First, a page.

Artists - even amateurs such as myself - don't work well under artificial deadlines. Some do. And if that describes you then by all means go for it! But if you find yourself setting deadline after deadline, and you can never achieve them, then perhaps it's time to say, "To hell with getting it done by July. It will be done when it's done. I'm just going to write what I feel like. And when." And who knows? You may find yourself writing every day.

Just a thought.

Friday, February 26, 2010

The Hard Part is Upon Me

Well, the reveling is over and the editing has begun. (ye-ay)

I'm not a good editor. That's because I'm not a good critiquer. The things others see tend to be blatantly obvious.

But I generally miss them.

But I'm trying.

I know the theory that if I were to put the story away for a month or two, and then come back to it, I would probably see the obvious, too. There's a problem with that approach. At least, in my case.

You see, if I put anything away for that length of time my brain decides it doesn't matter anymore and I WON'T pick it up again and see the obvious. I won't pick it up at all. So I can only afford a day or two and then I have to get cracking on it.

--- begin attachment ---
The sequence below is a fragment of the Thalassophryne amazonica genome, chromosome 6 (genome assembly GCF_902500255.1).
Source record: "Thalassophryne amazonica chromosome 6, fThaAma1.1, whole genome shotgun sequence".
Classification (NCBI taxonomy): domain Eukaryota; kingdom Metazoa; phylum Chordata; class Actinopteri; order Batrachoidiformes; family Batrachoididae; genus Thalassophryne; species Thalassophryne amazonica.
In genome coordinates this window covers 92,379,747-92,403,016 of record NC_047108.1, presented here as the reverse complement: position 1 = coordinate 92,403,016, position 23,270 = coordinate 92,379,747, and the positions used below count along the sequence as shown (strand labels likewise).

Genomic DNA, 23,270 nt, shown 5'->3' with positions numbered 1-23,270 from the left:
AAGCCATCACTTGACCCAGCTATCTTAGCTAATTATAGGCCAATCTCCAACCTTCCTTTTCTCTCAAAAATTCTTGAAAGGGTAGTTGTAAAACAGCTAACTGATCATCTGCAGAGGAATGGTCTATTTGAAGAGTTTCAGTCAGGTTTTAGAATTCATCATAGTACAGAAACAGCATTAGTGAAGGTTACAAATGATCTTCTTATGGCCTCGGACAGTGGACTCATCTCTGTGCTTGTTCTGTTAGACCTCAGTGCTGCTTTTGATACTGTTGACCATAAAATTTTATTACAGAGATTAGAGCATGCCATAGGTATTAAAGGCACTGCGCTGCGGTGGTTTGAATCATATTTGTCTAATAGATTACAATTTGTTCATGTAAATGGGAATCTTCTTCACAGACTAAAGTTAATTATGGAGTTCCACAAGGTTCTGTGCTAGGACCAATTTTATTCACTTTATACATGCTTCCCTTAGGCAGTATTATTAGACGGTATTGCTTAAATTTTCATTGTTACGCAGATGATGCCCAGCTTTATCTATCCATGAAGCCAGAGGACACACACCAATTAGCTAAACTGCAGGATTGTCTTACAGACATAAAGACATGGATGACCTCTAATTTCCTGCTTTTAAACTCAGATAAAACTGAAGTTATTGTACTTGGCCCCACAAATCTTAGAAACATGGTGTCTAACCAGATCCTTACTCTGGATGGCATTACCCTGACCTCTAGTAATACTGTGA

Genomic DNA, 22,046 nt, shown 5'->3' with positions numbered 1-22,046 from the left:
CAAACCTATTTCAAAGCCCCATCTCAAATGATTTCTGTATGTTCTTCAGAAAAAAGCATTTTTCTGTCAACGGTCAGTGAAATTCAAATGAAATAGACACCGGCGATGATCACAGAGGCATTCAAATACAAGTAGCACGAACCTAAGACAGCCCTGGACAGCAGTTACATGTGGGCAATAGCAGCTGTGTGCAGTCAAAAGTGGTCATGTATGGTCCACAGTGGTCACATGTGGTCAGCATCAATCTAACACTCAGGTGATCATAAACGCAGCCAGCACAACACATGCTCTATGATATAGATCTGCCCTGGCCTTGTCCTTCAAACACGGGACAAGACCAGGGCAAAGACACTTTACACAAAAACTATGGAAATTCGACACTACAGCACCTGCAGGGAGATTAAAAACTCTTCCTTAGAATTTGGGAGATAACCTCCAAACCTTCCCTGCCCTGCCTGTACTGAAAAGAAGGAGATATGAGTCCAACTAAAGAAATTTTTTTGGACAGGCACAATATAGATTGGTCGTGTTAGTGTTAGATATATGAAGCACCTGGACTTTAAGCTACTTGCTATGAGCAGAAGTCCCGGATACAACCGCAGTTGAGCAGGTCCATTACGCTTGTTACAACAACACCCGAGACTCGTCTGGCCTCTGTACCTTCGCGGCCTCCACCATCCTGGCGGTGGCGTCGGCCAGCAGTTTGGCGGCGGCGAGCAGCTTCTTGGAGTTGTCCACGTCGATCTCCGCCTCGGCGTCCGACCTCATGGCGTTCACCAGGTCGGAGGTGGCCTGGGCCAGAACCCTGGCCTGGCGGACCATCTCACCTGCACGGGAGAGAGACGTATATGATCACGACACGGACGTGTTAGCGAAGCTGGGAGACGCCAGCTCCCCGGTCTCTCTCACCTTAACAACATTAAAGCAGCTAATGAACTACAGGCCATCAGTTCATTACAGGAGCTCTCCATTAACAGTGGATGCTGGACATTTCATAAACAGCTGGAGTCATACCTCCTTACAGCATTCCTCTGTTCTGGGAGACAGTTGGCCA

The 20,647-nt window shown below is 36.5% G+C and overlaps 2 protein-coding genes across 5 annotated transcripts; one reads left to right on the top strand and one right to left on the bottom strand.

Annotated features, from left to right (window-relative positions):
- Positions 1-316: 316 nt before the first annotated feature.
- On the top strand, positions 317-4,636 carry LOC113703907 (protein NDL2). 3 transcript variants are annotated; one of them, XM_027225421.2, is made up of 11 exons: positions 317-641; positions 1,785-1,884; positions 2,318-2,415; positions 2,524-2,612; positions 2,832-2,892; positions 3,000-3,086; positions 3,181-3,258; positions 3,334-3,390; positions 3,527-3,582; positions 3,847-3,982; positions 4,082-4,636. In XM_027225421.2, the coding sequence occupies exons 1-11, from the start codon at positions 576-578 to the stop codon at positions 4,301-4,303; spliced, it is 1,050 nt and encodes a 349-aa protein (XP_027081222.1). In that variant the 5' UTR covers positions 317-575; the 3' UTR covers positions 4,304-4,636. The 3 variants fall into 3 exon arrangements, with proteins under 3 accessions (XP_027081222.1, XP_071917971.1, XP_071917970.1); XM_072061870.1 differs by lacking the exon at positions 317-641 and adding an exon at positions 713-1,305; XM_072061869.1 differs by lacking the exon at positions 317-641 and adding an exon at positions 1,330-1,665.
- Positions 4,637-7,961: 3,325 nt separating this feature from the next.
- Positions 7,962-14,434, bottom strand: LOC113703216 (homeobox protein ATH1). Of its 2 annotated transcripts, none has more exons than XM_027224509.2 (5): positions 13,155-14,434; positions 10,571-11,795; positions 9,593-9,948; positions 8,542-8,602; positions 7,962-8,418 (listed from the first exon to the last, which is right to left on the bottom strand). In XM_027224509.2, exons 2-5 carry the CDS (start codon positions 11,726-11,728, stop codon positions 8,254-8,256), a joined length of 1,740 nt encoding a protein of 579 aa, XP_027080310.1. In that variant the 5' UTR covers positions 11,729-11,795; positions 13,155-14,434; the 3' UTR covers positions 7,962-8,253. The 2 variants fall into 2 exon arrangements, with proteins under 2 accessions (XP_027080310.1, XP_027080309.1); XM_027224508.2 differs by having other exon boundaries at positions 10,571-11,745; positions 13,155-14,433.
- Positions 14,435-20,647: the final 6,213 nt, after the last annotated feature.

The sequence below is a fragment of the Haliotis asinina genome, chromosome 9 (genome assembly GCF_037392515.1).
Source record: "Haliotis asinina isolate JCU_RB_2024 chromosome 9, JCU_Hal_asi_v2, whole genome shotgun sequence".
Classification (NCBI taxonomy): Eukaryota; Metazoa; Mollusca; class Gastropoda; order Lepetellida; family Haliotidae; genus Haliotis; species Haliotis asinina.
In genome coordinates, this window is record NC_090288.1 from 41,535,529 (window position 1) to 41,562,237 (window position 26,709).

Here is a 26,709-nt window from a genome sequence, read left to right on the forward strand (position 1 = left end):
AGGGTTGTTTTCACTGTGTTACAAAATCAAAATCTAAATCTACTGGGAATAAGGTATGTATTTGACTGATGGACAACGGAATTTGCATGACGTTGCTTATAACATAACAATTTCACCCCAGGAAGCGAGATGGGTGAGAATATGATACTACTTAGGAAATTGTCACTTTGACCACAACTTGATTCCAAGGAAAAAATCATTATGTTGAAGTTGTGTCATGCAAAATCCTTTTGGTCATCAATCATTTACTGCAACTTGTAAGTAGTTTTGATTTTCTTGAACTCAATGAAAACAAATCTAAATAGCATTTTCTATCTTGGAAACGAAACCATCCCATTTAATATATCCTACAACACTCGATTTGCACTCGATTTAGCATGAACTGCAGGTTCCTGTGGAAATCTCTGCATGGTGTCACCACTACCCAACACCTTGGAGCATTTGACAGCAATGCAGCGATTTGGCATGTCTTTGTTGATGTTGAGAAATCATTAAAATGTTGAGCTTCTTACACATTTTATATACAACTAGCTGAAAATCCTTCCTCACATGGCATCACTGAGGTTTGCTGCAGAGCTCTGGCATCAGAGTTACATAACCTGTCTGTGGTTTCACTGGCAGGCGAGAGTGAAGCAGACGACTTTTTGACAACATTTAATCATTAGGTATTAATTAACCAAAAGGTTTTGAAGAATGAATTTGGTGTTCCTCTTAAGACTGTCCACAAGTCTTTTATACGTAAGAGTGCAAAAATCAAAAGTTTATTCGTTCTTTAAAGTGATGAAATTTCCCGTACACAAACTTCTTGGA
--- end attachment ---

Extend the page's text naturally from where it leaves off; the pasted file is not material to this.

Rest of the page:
So that's what I'm doing with my latest hero story. I'm cracking on it.

I think it's a good story. And fairyhedgehog, who's comment in my previous post reveals she has read it, too, also likes it.

It's not a perfect story. It needs work. There are things which even I see as obvious. And those are the things I am going to work on. What's the term? Low-hanging fruit.

I'm still early in the first chapter, but I'm making adjustments here and there. It's coming along. I read fast, write fast, and edit quickly. So perhaps in a week or so I will have a "polished" draft. Kind of brassy of me to say that. And, like all brass, to TRULY polish it will require some heavy elbow grease and hard work.

That will be the third write.

Maybe I'll just have it plated. What do you think?

Wednesday, February 24, 2010

Chalk Another One Up

Well, I have done it. I have completed my latest draft. It's a 42,000-word story about my latest super hero. Began it ten days ago. Or was it eleven?

I love it when things come together and a story just flows. That's what happened with Fire Red: Hot Times.

Now comes the hard part: Editing.

Wouldn't it be great if we could just write great pieces of art on our first try? Supposedly, there are writers who do that. I'm told Dick Frances never changed a word once he wrote it. He did all of his editing in his head beforehand. Not sure I believe it, but as I can't disprove it I'll accept it until I hear otherwise.

Unfortunately, I'm not like that. My first drafts read like, well, first drafts. And that means I have to rewrite them. Not fun.

In the meantime I intend to revel in the fact that I wrote another story. Huzzah, huzzah.